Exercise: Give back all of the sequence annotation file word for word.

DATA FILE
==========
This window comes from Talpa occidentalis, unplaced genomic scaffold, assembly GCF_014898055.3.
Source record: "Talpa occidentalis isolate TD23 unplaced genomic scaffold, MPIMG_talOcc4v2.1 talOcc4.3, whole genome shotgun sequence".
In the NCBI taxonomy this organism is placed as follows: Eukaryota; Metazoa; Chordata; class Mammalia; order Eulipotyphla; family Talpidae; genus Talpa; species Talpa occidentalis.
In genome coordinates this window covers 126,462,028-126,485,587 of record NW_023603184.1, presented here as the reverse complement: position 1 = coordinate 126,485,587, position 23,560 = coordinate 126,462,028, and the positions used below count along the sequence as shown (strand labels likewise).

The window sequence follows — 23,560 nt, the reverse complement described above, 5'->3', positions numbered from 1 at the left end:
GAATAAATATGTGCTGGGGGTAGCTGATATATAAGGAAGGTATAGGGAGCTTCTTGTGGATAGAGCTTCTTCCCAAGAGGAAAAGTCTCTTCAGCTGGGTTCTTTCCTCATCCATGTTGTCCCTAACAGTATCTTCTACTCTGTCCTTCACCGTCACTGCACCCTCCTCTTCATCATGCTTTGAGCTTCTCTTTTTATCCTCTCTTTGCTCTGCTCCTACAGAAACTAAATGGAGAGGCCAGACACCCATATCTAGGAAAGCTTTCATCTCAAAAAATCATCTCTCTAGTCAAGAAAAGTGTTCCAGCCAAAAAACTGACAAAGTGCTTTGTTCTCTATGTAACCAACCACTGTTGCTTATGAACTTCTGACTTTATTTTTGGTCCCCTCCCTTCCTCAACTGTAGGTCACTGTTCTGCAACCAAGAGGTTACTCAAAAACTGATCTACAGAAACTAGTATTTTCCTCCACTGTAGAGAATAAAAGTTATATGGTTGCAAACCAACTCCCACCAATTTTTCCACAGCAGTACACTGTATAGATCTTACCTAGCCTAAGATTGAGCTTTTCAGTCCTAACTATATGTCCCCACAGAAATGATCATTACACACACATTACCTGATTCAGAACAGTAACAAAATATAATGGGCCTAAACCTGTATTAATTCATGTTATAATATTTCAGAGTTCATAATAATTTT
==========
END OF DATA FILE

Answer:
This window comes from Talpa occidentalis, unplaced genomic scaffold, assembly GCF_014898055.3.
Source record: "Talpa occidentalis isolate TD23 unplaced genomic scaffold, MPIMG_talOcc4v2.1 talOcc4.3, whole genome shotgun sequence".
In the NCBI taxonomy this organism is placed as follows: Eukaryota; Metazoa; Chordata; class Mammalia; order Eulipotyphla; family Talpidae; genus Talpa; species Talpa occidentalis.
In genome coordinates this window covers 126,462,028-126,485,587 of record NW_023603184.1, presented here as the reverse complement: position 1 = coordinate 126,485,587, position 23,560 = coordinate 126,462,028, and the positions used below count along the sequence as shown (strand labels likewise).

The window sequence follows — 23,560 nt, the reverse complement described above, 5'->3', positions numbered from 1 at the left end:
GAATAAATATGTGCTGGGGGTAGCTGATATATAAGGAAGGTATAGGGAGCTTCTTGTGGATAGAGCTTCTTCCCAAGAGGAAAAGTCTCTTCAGCTGGGTTCTTTCCTCATCCATGTTGTCCCTAACAGTATCTTCTACTCTGTCCTTCACCGTCACTGCACCCTCCTCTTCATCATGCTTTGAGCTTCTCTTTTTATCCTCTCTTTGCTCTGCTCCTACAGAAACTAAATGGAGAGGCCAGACACCCATATCTAGGAAAGCTTTCATCTCAAAAAATCATCTCTCTAGTCAAGAAAAGTGTTCCAGCCAAAAAACTGACAAAGTGCTTTGTTCTCTATGTAACCAACCACTGTTGCTTATGAACTTCTGACTTTATTTTTGGTCCCCTCCCTTCCTCAACTGTAGGTCACTGTTCTGCAACCAAGAGGTTACTCAAAAACTGATCTACAGAAACTAGTATTTTCCTCCACTGTAGAGAATAAAAGTTATATGGTTGCAAACCAACTCCCACCAATTTTTCCACAGCAGTACACTGTATAGATCTTACCTAGCCTAAGATTGAGCTTTTCAGTCCTAACTATATGTCCCCACAGAAATGATCATTACACACACATTACCTGATTCAGAACAGTAACAAAATATAATGGGCCTAAACCTGTATTAATTCATGTTATAATATTTCAGAGTTCATAATAATTTT